The bravest woman I know—and I know plenty, including Margaret Thatcher—is the Somalian-born writer and former Dutch politician Ayaan Hirsi Ali, who is presently under a fatwa sentence of death for her apostasy from the Muslim faith. When the Dutch filmmaker Theo van Gogh was shot eight times in 2004, a paper stuck into his corpse with a knife stated that Hirsi Ali would be next. While that would push most of us into hiding for the rest of our days—including me, I’m perfectly ready to admit—Hirsi Ali has resolutely continued to make public appearances promoting the cause of female liberation in the Muslim world.
Women’s liberation is something one might also have expected The New York Times to laud and support, yet the review there of Hirsi Ali’s latest book, Nomad: A Personal Journey Through the Clash of Civilizations, by op-ed columnist Nicholas D. Kristof, was instead–unforgivably in my view—entitled “The Gadfly,” and subtitled, “Ayaan Hirsi Ali’s second memoir is as provocative as her first.”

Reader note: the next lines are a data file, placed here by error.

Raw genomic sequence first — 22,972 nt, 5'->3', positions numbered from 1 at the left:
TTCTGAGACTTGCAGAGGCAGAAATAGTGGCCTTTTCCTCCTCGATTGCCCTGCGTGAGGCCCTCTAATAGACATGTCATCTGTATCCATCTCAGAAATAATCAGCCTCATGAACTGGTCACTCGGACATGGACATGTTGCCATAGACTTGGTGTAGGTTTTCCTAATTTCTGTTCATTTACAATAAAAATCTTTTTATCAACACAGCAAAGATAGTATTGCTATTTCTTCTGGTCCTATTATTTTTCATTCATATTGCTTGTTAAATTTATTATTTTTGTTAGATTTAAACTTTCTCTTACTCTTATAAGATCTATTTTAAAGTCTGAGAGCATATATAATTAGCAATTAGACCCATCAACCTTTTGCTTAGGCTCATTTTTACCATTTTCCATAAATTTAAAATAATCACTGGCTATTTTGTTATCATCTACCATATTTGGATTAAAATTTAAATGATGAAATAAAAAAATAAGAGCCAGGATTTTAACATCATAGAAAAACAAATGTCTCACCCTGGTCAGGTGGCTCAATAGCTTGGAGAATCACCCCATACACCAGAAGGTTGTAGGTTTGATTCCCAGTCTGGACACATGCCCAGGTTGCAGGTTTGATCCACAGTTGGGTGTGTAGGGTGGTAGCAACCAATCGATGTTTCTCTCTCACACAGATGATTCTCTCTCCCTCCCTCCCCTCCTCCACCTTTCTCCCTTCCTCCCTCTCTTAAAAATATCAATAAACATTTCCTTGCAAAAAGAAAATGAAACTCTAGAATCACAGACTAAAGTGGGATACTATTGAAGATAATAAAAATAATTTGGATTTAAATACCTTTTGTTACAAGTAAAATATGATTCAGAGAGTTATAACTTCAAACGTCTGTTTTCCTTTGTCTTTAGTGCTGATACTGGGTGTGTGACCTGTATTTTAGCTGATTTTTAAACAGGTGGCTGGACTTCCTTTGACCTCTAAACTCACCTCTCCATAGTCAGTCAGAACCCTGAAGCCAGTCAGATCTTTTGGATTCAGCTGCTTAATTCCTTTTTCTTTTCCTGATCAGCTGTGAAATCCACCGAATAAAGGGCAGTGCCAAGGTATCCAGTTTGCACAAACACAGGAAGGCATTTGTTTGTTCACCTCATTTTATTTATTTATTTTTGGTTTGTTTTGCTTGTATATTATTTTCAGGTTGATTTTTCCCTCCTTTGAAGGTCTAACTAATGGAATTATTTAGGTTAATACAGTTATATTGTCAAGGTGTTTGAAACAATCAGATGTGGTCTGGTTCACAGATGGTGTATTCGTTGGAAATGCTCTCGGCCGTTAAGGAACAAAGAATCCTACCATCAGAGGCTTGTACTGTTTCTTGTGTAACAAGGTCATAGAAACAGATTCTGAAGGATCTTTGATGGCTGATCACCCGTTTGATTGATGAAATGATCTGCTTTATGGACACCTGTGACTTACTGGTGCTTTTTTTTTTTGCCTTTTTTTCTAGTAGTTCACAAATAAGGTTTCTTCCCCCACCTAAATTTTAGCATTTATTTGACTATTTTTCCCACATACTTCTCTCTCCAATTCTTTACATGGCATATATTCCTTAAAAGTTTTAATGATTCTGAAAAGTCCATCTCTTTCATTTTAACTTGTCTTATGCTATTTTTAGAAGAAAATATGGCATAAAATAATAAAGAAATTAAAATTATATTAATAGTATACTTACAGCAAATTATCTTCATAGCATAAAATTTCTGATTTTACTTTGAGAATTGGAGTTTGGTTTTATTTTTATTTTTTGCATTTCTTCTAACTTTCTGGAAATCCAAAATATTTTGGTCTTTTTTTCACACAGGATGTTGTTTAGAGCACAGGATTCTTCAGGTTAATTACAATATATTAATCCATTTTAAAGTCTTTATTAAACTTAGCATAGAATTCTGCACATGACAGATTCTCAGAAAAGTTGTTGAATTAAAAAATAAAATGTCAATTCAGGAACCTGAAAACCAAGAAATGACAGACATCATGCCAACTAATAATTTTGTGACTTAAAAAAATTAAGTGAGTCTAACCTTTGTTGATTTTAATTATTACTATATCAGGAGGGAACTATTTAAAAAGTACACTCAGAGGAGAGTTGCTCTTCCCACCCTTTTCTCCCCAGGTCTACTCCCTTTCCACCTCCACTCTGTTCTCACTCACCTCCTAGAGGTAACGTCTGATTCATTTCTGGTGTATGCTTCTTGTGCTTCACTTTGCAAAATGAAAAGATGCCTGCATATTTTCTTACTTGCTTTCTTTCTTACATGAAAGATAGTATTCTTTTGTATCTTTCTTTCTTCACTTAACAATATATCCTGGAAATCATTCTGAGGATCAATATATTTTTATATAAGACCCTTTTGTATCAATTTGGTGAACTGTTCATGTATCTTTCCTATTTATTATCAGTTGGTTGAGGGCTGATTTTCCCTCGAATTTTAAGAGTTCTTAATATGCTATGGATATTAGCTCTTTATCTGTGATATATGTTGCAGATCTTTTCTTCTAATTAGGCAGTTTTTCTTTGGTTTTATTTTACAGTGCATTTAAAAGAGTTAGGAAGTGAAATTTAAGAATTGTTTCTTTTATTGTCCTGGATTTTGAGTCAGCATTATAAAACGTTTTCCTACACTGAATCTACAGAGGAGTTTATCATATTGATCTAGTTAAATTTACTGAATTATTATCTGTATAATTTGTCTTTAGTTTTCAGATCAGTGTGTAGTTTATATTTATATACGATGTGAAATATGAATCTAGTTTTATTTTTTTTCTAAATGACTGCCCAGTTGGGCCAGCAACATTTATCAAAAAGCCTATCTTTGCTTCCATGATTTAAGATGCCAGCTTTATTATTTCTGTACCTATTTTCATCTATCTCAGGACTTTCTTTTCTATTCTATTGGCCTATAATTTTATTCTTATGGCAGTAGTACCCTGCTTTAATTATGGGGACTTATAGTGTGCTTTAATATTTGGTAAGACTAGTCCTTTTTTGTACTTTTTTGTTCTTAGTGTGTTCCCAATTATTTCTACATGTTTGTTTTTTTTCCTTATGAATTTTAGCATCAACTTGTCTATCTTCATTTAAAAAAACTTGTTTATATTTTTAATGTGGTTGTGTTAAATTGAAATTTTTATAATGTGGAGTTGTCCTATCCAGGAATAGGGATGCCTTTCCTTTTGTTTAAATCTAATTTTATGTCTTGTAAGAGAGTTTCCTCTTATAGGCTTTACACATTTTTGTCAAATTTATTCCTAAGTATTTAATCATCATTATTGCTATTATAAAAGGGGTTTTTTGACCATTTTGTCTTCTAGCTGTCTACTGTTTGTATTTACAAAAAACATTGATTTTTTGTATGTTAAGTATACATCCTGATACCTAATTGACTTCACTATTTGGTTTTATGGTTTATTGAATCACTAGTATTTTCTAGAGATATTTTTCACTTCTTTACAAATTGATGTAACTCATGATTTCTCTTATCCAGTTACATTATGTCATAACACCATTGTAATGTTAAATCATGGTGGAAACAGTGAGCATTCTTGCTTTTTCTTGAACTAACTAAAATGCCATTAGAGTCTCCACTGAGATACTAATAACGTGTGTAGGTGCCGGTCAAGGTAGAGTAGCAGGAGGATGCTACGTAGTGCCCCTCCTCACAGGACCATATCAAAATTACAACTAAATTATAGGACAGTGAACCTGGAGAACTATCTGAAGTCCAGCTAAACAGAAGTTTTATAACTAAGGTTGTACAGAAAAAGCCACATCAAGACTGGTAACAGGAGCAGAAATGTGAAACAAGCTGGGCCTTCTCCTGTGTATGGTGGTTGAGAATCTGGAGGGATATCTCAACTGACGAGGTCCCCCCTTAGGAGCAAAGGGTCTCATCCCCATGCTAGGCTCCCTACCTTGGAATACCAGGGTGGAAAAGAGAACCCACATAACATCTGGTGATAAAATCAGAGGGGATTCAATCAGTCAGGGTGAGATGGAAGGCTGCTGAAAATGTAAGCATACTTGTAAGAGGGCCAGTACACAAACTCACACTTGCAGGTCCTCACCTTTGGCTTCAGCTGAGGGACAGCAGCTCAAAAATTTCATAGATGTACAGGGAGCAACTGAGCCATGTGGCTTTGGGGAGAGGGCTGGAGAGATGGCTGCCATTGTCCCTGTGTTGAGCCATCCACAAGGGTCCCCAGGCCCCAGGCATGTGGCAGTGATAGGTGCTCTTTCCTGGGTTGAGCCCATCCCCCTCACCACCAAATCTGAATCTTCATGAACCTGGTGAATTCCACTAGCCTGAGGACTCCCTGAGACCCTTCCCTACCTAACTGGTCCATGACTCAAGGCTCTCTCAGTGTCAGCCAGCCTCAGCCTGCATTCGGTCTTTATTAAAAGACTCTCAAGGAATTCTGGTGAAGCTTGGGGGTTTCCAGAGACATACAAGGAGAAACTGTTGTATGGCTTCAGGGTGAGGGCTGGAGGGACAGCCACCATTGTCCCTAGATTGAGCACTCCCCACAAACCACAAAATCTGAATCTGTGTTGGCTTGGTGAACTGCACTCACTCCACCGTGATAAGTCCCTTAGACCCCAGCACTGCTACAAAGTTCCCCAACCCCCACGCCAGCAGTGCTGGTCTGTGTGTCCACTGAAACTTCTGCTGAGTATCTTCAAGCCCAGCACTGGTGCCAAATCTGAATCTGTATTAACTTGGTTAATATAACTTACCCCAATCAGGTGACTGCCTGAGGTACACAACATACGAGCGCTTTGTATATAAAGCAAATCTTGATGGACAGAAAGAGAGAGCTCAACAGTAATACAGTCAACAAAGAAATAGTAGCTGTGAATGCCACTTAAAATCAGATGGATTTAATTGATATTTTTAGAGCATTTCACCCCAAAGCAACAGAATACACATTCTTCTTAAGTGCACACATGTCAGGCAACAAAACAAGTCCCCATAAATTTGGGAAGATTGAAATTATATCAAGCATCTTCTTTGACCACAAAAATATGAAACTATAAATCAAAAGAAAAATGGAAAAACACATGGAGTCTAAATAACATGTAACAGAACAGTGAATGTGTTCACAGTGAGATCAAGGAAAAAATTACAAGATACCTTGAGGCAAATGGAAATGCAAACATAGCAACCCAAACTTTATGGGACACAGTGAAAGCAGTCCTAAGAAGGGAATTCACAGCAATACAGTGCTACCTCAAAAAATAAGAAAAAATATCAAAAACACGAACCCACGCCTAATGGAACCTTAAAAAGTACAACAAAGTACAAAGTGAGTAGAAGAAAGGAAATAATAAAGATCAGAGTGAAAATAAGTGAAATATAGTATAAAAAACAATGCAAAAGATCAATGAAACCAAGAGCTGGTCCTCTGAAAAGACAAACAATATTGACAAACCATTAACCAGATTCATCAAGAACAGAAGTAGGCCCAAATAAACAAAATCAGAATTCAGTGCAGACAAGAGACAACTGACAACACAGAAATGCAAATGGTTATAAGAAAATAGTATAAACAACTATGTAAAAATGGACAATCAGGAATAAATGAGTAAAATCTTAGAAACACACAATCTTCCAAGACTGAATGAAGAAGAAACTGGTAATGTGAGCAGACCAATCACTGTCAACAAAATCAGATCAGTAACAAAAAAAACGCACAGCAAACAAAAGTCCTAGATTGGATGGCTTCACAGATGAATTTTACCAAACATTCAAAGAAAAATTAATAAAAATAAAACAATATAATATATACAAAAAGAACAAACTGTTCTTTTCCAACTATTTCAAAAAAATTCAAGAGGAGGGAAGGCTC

This should be especially offensive to women, whether they’re liberal or conservative. I guess championing women’s rights is great except when it runs into a critical view of the Muslim faith.
I wonder if Kristof would react the same way if the critique was directed towards Christianity or Judaism? Something tell me the answer is no.